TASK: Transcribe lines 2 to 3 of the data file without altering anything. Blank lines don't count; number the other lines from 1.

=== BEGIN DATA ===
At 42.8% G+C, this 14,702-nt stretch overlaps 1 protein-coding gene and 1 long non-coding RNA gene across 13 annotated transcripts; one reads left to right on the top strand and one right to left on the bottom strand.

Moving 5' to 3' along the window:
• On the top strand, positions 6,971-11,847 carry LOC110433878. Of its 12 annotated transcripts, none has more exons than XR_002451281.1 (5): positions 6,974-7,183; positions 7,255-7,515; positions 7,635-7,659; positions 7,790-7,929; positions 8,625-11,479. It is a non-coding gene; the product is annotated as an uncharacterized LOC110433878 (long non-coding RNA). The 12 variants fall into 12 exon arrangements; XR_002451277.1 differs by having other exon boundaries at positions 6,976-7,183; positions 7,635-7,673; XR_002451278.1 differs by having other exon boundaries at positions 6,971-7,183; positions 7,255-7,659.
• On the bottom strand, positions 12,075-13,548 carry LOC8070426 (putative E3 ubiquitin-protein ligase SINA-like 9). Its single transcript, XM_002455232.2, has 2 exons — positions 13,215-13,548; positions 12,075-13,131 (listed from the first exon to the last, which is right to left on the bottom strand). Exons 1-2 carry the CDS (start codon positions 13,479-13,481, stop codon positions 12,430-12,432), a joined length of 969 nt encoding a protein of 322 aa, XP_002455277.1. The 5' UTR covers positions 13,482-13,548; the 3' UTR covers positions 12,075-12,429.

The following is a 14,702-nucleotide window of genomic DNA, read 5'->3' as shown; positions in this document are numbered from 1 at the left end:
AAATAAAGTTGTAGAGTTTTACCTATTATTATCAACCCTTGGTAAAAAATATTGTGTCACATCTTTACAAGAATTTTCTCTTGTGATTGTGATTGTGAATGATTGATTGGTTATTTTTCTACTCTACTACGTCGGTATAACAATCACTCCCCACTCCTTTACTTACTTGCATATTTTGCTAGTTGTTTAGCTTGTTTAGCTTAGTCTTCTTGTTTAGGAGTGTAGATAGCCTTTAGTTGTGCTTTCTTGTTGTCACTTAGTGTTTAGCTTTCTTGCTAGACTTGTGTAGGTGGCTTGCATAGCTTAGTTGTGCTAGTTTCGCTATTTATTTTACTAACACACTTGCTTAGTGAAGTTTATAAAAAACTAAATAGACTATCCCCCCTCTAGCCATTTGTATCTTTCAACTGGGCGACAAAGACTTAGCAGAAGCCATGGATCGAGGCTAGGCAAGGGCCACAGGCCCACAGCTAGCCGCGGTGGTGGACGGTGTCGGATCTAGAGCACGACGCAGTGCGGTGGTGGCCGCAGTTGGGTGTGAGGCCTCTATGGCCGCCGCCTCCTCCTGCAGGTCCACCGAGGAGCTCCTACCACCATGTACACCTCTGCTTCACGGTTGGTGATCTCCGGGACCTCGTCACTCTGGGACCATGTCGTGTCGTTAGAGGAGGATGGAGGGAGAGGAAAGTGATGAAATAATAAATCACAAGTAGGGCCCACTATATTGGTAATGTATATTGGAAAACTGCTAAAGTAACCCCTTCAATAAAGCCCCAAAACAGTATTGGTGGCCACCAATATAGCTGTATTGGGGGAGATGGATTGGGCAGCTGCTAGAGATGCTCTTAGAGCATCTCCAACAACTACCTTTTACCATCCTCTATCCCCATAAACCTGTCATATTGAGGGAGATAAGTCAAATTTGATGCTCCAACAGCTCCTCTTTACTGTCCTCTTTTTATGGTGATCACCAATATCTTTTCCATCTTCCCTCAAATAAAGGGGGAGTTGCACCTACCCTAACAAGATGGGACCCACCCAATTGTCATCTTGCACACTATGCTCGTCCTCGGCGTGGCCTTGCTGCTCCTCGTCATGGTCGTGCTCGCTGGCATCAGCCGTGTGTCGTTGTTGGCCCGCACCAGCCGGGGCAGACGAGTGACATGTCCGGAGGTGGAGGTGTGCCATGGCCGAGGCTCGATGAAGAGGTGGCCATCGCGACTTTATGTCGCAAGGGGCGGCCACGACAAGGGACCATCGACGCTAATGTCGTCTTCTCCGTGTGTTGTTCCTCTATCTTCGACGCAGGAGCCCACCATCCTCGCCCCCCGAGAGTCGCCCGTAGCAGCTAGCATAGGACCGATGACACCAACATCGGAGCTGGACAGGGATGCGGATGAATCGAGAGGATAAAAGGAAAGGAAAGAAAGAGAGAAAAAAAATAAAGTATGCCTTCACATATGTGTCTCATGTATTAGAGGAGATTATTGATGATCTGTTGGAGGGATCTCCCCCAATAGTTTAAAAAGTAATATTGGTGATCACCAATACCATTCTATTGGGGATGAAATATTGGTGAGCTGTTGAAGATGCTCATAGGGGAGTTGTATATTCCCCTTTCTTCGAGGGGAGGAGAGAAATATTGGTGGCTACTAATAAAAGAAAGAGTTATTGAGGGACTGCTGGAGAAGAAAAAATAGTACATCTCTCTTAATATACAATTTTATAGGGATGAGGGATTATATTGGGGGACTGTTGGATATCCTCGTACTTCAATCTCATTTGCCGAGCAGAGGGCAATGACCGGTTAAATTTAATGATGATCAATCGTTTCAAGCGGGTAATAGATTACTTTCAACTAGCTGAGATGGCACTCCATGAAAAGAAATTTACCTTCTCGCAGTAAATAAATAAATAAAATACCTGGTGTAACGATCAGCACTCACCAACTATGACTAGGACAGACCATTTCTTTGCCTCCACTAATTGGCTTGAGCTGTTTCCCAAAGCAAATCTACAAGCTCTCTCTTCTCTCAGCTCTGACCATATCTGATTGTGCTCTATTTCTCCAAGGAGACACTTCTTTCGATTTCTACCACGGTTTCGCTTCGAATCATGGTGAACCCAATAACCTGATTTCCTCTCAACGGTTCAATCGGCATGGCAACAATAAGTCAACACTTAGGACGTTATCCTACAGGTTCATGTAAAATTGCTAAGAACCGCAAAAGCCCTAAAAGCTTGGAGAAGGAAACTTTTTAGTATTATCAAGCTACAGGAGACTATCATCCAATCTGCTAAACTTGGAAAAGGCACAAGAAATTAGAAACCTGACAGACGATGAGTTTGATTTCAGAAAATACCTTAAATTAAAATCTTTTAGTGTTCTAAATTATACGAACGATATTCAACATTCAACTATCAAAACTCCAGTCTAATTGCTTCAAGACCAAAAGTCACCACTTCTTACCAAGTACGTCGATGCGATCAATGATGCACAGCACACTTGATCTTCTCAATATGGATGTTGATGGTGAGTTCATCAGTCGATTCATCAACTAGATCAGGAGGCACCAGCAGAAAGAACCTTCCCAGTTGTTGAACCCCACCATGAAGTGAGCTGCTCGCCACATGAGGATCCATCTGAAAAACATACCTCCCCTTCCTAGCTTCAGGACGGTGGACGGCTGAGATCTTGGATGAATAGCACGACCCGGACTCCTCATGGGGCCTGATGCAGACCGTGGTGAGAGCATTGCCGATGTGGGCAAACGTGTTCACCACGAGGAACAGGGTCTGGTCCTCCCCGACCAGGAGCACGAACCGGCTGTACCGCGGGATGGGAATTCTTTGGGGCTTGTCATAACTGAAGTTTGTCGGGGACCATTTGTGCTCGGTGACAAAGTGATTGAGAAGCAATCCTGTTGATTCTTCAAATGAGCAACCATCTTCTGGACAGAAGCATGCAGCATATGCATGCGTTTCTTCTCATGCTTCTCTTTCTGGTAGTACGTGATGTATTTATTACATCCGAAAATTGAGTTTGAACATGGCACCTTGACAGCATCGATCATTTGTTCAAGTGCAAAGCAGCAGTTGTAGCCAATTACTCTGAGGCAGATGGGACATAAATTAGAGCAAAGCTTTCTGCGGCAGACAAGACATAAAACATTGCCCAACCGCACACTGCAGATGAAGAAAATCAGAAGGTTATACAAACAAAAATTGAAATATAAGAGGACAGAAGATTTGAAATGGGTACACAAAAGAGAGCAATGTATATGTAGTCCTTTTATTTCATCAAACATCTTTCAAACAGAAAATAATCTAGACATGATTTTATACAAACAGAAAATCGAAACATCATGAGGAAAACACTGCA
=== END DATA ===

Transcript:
Moving 5' to 3' along the window:
• On the top strand, positions 6,971-11,847 carry LOC110433878. Of its 12 annotated transcripts, none has more exons than XR_002451281.1 (5): positions 6,974-7,183; positions 7,255-7,515; positions 7,635-7,659; positions 7,790-7,929; positions 8,625-11,479. It is a non-coding gene; the product is annotated as an uncharacterized LOC110433878 (long non-coding RNA). The 12 variants fall into 12 exon arrangements; XR_002451277.1 differs by having other exon boundaries at positions 6,976-7,183; positions 7,635-7,673; XR_002451278.1 differs by having other exon boundaries at positions 6,971-7,183; positions 7,255-7,659.